Microsoft announced a number of cool features at the TechEd 2014 in Barcelona and I needed sometime to get into all the hot new stuff.
I found the Data Protection and High Availability tracks especially captivating.
There are major and minor changes to Hyper-V, Data Protection Manager and Azure which make admin life easier and HA/DP better.
Here’s a series of summaries on the changes and new features from all over the different sessions:
1. Virtualized Backups
They’re finally in. Rumors came up this summer and most people guessed the UR3 for DPM 2012
R2 would add a dedup feature to DPM.
As we now know, it was not available in the original UR3 but is now fully supported after the November 2014 update.
The reason why dedup was a painfully missed feature is the huge amount of data required for DPM compared with other vendors’ solutions.
Almost of the people to whom I talked about DPM agreed: “We need dedup!”
A channel9 session with Dik van Brummen points this out nicely.
The needed Update KB3000850 to get the support, mentioned at the TechEd Barcelona 2014 Session about VDI, is coming across.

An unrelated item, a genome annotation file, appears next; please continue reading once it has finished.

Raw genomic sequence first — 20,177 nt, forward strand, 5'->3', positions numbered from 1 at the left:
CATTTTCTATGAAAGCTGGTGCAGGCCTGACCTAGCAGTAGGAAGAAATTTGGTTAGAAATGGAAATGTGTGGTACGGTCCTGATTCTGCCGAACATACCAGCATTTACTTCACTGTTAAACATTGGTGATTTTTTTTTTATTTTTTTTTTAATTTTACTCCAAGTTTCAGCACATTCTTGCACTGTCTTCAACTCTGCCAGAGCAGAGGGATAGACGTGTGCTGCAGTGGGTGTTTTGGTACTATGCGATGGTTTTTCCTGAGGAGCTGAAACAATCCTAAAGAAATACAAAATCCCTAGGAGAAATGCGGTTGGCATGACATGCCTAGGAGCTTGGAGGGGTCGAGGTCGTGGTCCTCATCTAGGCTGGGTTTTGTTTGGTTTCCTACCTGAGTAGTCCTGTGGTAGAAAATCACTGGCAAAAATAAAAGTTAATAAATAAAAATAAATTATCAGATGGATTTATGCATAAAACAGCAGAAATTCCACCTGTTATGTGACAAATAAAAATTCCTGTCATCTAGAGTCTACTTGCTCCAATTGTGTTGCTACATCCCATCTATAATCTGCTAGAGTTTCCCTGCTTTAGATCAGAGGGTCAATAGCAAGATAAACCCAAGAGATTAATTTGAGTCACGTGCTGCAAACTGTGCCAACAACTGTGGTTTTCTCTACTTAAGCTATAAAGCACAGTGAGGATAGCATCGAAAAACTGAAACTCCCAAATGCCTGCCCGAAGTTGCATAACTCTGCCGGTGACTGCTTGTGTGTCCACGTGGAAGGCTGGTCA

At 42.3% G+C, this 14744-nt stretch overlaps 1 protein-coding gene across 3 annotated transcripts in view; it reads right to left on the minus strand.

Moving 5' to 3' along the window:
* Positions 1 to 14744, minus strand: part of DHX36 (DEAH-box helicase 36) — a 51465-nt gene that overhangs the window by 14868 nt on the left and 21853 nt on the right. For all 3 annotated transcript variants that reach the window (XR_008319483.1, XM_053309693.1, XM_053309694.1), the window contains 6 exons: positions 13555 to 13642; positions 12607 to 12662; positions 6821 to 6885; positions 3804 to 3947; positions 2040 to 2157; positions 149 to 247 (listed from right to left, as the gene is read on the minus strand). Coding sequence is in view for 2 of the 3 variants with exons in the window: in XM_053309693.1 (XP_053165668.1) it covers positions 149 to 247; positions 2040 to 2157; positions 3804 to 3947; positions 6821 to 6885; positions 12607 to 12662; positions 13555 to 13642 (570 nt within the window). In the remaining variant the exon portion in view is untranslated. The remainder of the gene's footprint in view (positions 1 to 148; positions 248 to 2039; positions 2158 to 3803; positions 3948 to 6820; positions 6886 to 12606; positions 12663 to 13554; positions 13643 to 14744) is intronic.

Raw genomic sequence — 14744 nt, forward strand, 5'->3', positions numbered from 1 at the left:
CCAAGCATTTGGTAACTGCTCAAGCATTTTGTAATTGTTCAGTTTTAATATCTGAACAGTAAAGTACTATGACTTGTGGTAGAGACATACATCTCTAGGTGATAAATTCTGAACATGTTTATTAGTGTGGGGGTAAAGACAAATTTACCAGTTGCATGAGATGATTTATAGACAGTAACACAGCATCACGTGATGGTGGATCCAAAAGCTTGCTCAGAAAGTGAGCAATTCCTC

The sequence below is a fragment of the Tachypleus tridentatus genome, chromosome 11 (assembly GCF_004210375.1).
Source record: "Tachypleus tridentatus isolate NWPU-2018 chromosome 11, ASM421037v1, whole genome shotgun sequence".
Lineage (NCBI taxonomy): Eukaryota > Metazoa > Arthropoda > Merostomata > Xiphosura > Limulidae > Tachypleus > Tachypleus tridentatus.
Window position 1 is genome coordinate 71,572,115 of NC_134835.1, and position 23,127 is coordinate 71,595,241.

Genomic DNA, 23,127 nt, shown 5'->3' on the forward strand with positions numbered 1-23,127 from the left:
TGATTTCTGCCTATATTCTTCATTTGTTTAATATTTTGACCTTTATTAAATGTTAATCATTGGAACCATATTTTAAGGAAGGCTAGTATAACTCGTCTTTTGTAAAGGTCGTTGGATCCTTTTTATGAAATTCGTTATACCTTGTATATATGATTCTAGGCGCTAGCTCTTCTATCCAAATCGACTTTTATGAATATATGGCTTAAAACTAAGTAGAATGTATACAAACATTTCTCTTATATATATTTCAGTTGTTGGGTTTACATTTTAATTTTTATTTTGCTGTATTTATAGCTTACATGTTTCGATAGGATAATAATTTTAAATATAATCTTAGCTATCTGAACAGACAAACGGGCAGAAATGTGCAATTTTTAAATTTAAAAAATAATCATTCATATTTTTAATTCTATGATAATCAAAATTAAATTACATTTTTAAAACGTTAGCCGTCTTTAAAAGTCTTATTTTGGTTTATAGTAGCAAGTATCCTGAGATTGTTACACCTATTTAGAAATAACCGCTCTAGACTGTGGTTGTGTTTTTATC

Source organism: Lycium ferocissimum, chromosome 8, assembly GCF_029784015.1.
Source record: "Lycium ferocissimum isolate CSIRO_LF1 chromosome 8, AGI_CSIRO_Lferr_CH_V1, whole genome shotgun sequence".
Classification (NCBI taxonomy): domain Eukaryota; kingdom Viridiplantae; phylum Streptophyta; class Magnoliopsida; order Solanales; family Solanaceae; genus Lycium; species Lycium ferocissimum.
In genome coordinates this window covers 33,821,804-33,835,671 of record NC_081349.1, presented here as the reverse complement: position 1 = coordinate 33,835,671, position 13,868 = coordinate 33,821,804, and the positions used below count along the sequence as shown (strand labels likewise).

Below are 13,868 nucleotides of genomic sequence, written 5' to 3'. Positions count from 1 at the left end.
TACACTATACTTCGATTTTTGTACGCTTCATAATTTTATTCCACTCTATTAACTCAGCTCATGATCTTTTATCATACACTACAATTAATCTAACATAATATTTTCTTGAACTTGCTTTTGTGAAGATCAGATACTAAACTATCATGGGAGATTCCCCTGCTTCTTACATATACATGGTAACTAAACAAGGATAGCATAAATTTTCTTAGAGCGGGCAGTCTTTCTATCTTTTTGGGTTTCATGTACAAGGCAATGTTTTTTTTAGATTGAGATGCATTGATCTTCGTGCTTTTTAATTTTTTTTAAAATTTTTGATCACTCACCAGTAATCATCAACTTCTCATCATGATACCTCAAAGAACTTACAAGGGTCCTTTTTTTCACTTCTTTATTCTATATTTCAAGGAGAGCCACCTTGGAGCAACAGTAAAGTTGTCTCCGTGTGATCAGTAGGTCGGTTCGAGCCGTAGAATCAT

Windows Server Data Deduplication at Scale: Dedup Updates for Large-Scale VDI and Backup Scenarios
It’s included in the November 2014 update with roughly 700 megs.
You can find it via Windows Update or here.
Deduplication and virtualized backups were announced as new supported scenario at the TechEd 2014 embedded in a VDI and Deduplication session.
Actually it’s nothing new, it was basically working already and I’ve been doing this since the early days of preview 2012 R2.
But now it’s officially supported by Microsoft.
The basic idea is to lay down all backup VHDX made by DPM Server on Scale-Out-Fileservers.
So the SOF can do exactly the same what like in a VDI environment and dedup all the drives.
I can totally agree with dedup rates above 50% and up to 80% in real world scenarios.
Over the last years I read heaps of books about IPv6. But this year I shifted and changed the focus of my reading more to practical considerations within typical environments.
Almost all of the IPv6-related books I had read before were very theoretical and less hands-on.
So here are two recommendations which are more concise and feature more hands-on advice: